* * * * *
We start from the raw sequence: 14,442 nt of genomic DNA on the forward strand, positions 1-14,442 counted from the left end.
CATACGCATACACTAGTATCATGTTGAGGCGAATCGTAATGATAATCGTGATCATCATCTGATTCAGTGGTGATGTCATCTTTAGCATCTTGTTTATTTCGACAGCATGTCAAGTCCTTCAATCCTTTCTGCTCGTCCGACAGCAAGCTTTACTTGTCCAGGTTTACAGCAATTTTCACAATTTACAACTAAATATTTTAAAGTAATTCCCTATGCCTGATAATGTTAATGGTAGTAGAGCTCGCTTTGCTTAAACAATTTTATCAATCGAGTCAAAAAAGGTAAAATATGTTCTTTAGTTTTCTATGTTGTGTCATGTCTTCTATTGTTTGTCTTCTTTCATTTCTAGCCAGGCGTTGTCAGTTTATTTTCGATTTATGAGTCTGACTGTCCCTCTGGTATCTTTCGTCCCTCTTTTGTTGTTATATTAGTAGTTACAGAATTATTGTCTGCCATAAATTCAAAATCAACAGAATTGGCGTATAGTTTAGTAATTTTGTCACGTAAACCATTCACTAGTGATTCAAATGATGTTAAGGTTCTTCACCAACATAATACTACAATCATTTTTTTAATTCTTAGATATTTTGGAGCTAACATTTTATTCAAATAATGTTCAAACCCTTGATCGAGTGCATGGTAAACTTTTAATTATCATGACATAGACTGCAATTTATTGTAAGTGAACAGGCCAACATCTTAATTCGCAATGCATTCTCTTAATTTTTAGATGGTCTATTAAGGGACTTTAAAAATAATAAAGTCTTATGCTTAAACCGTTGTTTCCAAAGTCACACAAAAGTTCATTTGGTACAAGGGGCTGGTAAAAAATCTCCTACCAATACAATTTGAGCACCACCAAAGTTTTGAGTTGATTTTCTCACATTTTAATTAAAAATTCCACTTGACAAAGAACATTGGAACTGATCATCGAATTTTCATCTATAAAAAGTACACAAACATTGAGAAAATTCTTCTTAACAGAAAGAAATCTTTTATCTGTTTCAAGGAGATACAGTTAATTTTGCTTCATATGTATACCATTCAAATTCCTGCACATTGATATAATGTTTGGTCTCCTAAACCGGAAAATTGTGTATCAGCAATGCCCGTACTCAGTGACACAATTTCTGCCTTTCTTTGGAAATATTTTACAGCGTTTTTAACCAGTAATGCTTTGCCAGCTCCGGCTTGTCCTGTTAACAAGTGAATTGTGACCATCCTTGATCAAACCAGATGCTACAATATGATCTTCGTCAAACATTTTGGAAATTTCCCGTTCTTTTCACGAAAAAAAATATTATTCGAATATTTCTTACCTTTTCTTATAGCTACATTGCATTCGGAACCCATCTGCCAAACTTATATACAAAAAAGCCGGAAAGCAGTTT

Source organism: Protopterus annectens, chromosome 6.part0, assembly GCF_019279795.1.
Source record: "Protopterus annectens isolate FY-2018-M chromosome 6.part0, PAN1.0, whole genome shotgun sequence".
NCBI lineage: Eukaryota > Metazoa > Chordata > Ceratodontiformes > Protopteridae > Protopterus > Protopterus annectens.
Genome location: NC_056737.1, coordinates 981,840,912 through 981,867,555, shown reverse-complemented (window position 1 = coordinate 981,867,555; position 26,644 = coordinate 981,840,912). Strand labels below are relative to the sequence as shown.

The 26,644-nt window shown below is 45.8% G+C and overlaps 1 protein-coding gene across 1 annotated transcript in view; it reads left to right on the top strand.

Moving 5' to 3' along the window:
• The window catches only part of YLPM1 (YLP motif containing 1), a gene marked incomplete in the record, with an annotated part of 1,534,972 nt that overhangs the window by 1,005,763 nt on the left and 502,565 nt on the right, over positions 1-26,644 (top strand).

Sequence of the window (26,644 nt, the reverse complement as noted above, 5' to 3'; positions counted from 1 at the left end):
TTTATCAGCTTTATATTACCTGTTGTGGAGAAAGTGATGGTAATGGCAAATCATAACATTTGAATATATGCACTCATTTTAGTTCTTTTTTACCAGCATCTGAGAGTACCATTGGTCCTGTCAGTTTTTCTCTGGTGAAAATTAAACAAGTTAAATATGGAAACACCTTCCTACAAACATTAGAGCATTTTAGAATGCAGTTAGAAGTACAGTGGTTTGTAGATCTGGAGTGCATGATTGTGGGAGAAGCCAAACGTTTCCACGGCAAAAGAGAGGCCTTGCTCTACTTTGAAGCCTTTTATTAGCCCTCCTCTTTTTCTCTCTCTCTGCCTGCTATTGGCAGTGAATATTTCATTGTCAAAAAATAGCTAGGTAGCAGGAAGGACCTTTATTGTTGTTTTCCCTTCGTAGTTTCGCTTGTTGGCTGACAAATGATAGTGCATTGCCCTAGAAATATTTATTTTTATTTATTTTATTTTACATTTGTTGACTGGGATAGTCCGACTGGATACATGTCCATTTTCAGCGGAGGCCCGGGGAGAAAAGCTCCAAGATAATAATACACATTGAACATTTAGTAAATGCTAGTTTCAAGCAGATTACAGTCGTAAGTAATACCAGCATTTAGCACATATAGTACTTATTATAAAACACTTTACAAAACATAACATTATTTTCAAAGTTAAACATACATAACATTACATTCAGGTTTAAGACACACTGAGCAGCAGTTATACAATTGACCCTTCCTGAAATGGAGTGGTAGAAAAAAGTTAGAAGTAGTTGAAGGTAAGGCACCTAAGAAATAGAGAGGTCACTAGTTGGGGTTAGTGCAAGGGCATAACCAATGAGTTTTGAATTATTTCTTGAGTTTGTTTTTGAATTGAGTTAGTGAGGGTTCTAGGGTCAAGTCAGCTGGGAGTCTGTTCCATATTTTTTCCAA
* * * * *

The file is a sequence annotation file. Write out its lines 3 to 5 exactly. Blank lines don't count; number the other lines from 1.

Source organism: Protopterus annectens, chromosome 6.part0, assembly GCF_019279795.1.
Source record: "Protopterus annectens isolate FY-2018-M chromosome 6.part0, PAN1.0, whole genome shotgun sequence".
NCBI lineage: Eukaryota > Metazoa > Chordata > Ceratodontiformes > Protopteridae > Protopterus > Protopterus annectens.